Waking up with anxiety is becoming as common as having morning coffee. As a global community, we’ve been forced to deal with the effects of a pandemic, and compelled to face the heartbreaking realities of police brutality and inequality. From the moment you reach for your phone in the morning, it’s hard not to feel anxious, stressed, and frustrated.
Waking up with anxiety is not only jarring—it can trigger a paralyzing panic that ruins the rest of your day and saps the emotional and mental stamina it takes to get through some of our toughest moments. So what can you do? We asked four therapists to explain what morning anxiety is, what causes it, and most important, what you can do to cope.
How to Tell Whether You Have Morning Anxiety
Maybe you wake up feeling extremely on edge and your chest is tight. Or perhaps your mind is racing and your stomach hurts before you’ve even gotten out of bed. People experience anxiety in a lot of different ways, explains David H. Rosmarin, assistant professor in the department of psychiatry at Harvard and founder and director of the Center for Anxiety in New York. There are cognitive symptoms of anxiety, like excessive worry, difficulty concentrating, and racing thoughts. There are also physical symptoms, like chest tightness, heart palpitations, constricted breathing, sweating, nausea, and shakiness. If you experience a combination of both mental and physical symptoms in the a.m., you likely have morning anxiety.
Anxiety isn't the same as run-of-the-mill stress, which is what a lot of folks experience as they get ready for a busy day ahead. Stress occurs when we don't have enough resources to deal with the demands of our day, explains Rosmarin. Say, for example, you have a work presentation due in four hours, but you estimate it will take you at least six hours to finish it. Or you have to pay a $500 bill, but you have only $300. Those scenarios would trigger stress.
Anxiety, on the other hand, is a very real feeling of dread that is caused by a perceived danger, says Catherine M. Pittman, licensed clinical psychologist, professor of psychology at Saint Mary's College in Notre Dame, Indiana, and author of Rewire Your Anxious Brain. Anxiety, which induces intense mental and physical symptoms, is much more severe than stress, adds John Tsilimparis, MFT, Los Angeles–based psychotherapist, author of Retrain Your Anxious Brain, and host of Mindfulness for the Soul podcast.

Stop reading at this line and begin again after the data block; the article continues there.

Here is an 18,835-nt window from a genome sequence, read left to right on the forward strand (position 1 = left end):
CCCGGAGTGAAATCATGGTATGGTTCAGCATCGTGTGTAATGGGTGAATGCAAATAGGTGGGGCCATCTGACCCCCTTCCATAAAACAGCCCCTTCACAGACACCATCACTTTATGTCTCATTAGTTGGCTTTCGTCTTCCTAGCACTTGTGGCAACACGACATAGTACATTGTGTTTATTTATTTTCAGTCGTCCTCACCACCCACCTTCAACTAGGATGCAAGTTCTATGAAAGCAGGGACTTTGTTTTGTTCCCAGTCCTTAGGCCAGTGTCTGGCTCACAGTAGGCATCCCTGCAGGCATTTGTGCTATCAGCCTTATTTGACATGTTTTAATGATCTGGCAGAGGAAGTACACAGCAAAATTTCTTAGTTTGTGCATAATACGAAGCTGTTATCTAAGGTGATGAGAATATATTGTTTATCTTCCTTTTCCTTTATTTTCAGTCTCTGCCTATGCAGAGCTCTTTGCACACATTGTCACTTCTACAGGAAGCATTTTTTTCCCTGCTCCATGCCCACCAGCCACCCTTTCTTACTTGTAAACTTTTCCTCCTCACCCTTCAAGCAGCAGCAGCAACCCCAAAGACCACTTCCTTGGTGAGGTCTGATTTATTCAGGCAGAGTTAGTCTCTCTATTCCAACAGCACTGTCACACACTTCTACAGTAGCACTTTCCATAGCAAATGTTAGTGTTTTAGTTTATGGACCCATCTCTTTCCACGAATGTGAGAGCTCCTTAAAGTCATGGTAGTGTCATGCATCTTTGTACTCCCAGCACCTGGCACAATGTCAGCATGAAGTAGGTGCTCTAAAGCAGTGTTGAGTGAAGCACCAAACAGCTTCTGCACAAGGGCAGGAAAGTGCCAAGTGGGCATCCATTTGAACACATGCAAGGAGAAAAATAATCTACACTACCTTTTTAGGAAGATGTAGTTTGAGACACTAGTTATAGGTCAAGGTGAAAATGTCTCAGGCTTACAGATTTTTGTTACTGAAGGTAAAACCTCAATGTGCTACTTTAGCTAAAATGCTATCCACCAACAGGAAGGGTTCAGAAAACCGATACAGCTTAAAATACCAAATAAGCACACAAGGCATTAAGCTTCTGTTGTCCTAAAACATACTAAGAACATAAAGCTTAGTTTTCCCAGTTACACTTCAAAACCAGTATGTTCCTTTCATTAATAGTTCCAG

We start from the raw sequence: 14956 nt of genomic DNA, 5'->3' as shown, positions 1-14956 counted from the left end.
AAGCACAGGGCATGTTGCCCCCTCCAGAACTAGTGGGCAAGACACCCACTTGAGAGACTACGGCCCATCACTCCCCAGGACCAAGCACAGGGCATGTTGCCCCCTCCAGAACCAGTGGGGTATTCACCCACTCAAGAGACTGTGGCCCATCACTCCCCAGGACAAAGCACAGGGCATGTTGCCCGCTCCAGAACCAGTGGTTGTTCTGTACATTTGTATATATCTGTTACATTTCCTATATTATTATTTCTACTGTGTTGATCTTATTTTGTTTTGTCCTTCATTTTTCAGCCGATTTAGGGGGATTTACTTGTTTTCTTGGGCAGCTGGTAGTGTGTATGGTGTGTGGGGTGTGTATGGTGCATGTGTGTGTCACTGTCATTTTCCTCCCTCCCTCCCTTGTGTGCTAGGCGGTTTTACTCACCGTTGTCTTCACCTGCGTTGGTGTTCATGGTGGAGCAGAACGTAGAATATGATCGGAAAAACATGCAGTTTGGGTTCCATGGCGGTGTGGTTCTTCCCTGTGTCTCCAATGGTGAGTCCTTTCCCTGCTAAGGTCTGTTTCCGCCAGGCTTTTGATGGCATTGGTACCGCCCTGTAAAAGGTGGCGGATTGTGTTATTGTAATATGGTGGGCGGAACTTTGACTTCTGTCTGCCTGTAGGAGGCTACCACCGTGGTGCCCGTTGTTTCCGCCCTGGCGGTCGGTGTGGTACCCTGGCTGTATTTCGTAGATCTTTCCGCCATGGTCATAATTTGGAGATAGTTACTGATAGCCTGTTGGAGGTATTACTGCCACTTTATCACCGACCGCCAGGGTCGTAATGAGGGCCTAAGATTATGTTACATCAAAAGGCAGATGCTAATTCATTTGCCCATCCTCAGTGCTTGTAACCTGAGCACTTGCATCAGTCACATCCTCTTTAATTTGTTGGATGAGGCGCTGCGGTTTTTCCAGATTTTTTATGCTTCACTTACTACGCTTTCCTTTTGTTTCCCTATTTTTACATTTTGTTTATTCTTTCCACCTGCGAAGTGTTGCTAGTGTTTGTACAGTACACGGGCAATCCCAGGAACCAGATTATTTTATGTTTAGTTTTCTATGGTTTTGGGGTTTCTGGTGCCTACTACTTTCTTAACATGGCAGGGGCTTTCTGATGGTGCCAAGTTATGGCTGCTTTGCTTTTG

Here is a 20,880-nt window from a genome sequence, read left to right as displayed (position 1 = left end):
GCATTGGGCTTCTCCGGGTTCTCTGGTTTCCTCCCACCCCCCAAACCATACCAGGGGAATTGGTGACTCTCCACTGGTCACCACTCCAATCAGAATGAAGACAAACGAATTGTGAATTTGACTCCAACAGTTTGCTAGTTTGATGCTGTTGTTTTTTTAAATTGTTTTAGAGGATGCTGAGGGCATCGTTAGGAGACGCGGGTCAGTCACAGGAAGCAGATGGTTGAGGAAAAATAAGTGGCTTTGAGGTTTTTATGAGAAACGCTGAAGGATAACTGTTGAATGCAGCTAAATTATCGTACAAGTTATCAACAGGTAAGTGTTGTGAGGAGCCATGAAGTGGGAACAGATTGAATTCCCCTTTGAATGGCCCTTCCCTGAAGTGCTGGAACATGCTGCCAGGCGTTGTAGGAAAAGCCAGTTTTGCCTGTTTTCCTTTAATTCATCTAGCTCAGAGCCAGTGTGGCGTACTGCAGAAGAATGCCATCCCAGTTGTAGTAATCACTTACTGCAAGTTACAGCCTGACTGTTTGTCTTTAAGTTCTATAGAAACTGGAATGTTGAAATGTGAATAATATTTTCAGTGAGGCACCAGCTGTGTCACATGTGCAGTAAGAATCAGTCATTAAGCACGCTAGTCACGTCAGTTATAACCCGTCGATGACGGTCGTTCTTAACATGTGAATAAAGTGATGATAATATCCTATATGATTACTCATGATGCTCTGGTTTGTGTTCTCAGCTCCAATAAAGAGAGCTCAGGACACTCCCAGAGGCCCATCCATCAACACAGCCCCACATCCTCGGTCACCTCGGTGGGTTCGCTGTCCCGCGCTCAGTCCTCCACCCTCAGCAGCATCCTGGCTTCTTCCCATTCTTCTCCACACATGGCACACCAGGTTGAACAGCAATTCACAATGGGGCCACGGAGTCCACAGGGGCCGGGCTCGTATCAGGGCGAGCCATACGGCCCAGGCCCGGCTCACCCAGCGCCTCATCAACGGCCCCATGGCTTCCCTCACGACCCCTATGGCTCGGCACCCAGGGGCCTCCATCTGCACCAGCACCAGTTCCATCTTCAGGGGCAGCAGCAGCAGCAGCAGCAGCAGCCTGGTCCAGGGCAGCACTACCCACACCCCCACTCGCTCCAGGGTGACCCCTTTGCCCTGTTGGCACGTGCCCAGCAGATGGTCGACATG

“We’re definitely in that systemic, sustained level of anxiety right now,” says Ashley Ertel, LCSW, a therapist with Talkspace. “For people of color like myself, this is a fear and anxiety that we’ve had for a long time. But I also think that for our allies and everybody else, anxiety is so heightened. For anybody who’s finding it really difficult to get up and get going today, therapy is an excellent option."
Why You Wake Up With Anxiety
There’s no definitive explanation for what causes morning anxiety, but psychologists have theories.
When you first wake up, your defenses are down, which means you are much more vulnerable to an ambush of negative thoughts, explains Tsilimparis. These thoughts, if not properly managed, could lead to anxiety.
Anxiety originates in the amygdala, a section of the brain that regulates emotions, Pittman explains. One of the amygdala’s jobs is to register danger, and when it IDs a threat, it mobilizes the body into “fight or flight” mode to help you combat the danger (fight) or run to safety (flight). Your heart starts pounding, blood flows to your extremities, and your thinking skills may become impaired. The thing is, your amygdala can’t distinguish between an immediate danger (like having a gun pointed at you) and perceived danger (like knowing the world is full of forces that threaten your safety)—it activates the same physiological responses either way.
So waking up and immediately worrying about your day, or other chronic stressors in your life, can jolt your amygdala into “fight or flight,” and that, in turn, leads to anxiety.
Morning anxiety (and anxiety in general) is also sometimes caused by certain medical conditions, like asthma, heart disease, and diabetes, says Pittman. Another possible culprit? Benzodiazepines, a class of anxiety medication that includes Xanax and Klonopin. Taking benzos at night may help you sleep, but when these drugs wear off come morning, your anxiety could rebound, says Pittman. Lack of quality sleep can also exacerbate morning anxiety, and for some people, too much caffeine could contribute, says Tsilimparis.
How to Cope With Morning Anxiety
Waking up with anxiety really sucks, especially when it feels like there’s so much to be worried about. But there are ways to cope, practice self-care, and protect your mental health.
“For people of color especially, it’s important to look for resources specifically for us,” Ertel says. “We live in a world and a culture that wasn’t created for us, and it’s easy for therapists to have all the right intentions but not have the understanding.” You don't necessarily have to find a therapist, she adds. “There are tons of podcasts that are specifically for mental health in the black community,” such as Between Sessions, Celeste the Therapist, and Naming It. “Seeking resources like that whether in your community or on the internet can be really helpful because it helps you connect to something that is relatable,” Ertel says.